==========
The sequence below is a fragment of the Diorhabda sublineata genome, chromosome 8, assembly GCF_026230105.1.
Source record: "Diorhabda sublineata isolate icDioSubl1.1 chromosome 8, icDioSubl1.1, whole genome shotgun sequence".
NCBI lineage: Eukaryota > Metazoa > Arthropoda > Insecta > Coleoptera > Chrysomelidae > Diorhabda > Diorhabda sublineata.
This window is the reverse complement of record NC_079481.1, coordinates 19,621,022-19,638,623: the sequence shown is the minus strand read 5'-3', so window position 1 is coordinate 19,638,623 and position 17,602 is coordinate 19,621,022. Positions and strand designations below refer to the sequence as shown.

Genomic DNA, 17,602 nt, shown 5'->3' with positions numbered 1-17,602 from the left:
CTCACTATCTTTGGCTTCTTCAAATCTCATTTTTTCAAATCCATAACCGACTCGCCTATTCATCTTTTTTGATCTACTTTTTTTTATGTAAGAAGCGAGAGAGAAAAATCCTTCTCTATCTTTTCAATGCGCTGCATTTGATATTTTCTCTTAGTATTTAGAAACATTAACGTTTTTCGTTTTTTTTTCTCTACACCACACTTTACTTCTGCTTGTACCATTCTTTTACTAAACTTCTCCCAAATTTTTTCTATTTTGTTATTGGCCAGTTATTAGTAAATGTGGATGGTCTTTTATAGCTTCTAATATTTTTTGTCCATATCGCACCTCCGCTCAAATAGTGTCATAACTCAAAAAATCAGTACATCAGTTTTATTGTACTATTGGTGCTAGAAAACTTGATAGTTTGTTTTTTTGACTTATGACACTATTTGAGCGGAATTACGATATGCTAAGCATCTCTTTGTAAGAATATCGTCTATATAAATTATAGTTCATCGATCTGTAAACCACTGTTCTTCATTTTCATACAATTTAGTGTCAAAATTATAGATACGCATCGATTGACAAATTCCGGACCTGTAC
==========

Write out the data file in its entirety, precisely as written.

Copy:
The sequence below is a fragment of the Diorhabda sublineata genome, chromosome 8, assembly GCF_026230105.1.
Source record: "Diorhabda sublineata isolate icDioSubl1.1 chromosome 8, icDioSubl1.1, whole genome shotgun sequence".
NCBI lineage: Eukaryota > Metazoa > Arthropoda > Insecta > Coleoptera > Chrysomelidae > Diorhabda > Diorhabda sublineata.
This window is the reverse complement of record NC_079481.1, coordinates 19,621,022-19,638,623: the sequence shown is the minus strand read 5'-3', so window position 1 is coordinate 19,638,623 and position 17,602 is coordinate 19,621,022. Positions and strand designations below refer to the sequence as shown.

Genomic DNA, 17,602 nt, shown 5'->3' with positions numbered 1-17,602 from the left:
CTCACTATCTTTGGCTTCTTCAAATCTCATTTTTTCAAATCCATAACCGACTCGCCTATTCATCTTTTTTGATCTACTTTTTTTTATGTAAGAAGCGAGAGAGAAAAATCCTTCTCTATCTTTTCAATGCGCTGCATTTGATATTTTCTCTTAGTATTTAGAAACATTAACGTTTTTCGTTTTTTTTTCTCTACACCACACTTTACTTCTGCTTGTACCATTCTTTTACTAAACTTCTCCCAAATTTTTTCTATTTTGTTATTGGCCAGTTATTAGTAAATGTGGATGGTCTTTTATAGCTTCTAATATTTTTTGTCCATATCGCACCTCCGCTCAAATAGTGTCATAACTCAAAAAATCAGTACATCAGTTTTATTGTACTATTGGTGCTAGAAAACTTGATAGTTTGTTTTTTTGACTTATGACACTATTTGAGCGGAATTACGATATGCTAAGCATCTCTTTGTAAGAATATCGTCTATATAAATTATAGTTCATCGATCTGTAAACCACTGTTCTTCATTTTCATACAATTTAGTGTCAAAATTATAGATACGCATCGATTGACAAATTCCGGACCTGTAC